Lessons Learned about Getting Into College

By: Jason Lum, JD (Berkeley), MPP (Harvard), BA (Washington University in St. Louis)

President, ScholarEdge College Consulting

www.scholaredge.com

 

Every time I visit a college – and I’ve visited over 300 of them – I always ask about the secret to getting in. What’s remarkable to me is that whenever I talk to admissions staff from small colleges to the largest universities, the one piece of advice that always pops up is: be authentic.

 

Authenticity. What does that really mean?

 

An authentic story more often than not is a story that surprisingly has nothing to do with academics. Think of it this way: when you apply to college, the college will have your transcript. Your Common Application will reveal your honors, awards, and standardized test scores. Therefore, why regurgitate your grades and test scores in your college essays? In fact, when I worked for the Harvard Admissions Office, we almost never denied a student because we felt that he or she would not be able to graduate from Harvard. Rather, it was simply a matter of choosing the very best and most interesting students from our very qualified pool of applicants.

 

You separate yourself from other students when you are able to passionately, enthusiastically, and concisely tell a story that captures who you are as a person. Tell the committee what it is about you that would add value to the college. I’ve worked with a student who wrote about living in a battered women’s shelter and another who devoted his essay to his love of Madonna songs. The stories could not have been more different. Yet for both students who wrote these essays, they got admission letters to top-flight Ivy League schools.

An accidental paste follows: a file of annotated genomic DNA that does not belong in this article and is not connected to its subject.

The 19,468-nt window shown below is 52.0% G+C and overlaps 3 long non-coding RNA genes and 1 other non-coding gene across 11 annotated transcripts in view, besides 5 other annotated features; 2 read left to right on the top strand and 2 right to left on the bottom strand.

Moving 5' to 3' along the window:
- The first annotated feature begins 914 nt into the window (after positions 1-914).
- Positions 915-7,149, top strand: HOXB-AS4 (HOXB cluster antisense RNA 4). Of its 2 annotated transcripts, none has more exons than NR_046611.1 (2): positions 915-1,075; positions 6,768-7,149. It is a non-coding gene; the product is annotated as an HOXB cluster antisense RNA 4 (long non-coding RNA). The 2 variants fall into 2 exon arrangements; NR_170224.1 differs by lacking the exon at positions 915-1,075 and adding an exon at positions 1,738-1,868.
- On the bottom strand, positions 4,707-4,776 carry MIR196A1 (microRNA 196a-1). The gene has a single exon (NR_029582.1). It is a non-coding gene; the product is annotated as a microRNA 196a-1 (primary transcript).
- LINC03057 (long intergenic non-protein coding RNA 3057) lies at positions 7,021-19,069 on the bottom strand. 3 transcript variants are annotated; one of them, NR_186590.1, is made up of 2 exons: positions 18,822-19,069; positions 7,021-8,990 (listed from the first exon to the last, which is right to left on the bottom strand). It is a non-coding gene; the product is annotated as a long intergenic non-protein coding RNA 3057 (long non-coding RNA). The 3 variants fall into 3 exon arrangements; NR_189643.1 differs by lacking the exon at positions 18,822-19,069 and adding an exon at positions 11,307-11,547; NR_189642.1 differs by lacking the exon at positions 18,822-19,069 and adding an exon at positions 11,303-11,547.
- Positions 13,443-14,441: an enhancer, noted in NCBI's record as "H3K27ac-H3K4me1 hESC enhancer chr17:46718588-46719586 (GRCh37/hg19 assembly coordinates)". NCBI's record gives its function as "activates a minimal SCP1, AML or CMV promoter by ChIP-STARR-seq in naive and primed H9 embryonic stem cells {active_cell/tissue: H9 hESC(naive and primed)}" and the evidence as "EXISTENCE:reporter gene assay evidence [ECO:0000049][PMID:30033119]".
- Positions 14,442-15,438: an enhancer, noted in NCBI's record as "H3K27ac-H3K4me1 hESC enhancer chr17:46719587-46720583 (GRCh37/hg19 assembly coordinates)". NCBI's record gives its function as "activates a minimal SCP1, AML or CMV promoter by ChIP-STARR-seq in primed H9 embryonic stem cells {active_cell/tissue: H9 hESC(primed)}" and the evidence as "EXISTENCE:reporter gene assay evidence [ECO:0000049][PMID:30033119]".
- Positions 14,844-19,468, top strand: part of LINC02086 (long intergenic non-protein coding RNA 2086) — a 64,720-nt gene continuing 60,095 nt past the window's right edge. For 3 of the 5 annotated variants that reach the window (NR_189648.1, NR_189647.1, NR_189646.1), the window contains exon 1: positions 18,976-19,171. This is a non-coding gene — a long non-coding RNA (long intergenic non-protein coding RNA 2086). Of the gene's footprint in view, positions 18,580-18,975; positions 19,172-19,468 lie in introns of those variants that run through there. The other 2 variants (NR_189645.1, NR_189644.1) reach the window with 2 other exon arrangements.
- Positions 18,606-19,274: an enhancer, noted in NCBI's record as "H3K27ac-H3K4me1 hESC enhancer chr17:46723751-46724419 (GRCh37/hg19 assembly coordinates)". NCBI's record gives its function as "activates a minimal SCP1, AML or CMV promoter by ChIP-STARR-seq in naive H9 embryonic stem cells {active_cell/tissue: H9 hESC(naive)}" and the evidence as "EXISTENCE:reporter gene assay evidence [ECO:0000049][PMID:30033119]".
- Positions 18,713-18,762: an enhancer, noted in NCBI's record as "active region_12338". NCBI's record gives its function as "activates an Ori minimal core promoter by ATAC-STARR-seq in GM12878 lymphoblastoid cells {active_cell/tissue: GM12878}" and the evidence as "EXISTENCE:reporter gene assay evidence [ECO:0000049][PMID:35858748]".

For that reason, when I work with students I usually steer them away from talking too much about academics unless they’ve done something truly remarkable that would raise eyebrows even among the most overworked admissions officer. If you have authored or co-authored a major groundbreaking piece of scholarly material, then I would write about that. But let’s be honest: that’s not most students.

 

The absolute worst way to approach getting into college is to write what you think the admissions committee wants to hear. You don’t want to tell them how smart you are because honestly most of your competition has grades as good or even better than yours. You don’t need to tell them that you’ve wanted to be a doctor since you were three years old – who can possibly be excited about an essay with that sort of theme? And please, try to avoid giving a book report about the Scarlet Letter – how does that spotlight you?

 

Always maintain perspective in this process. There are thousands of colleges and universities in the United States. There truly is a college for every student in this country

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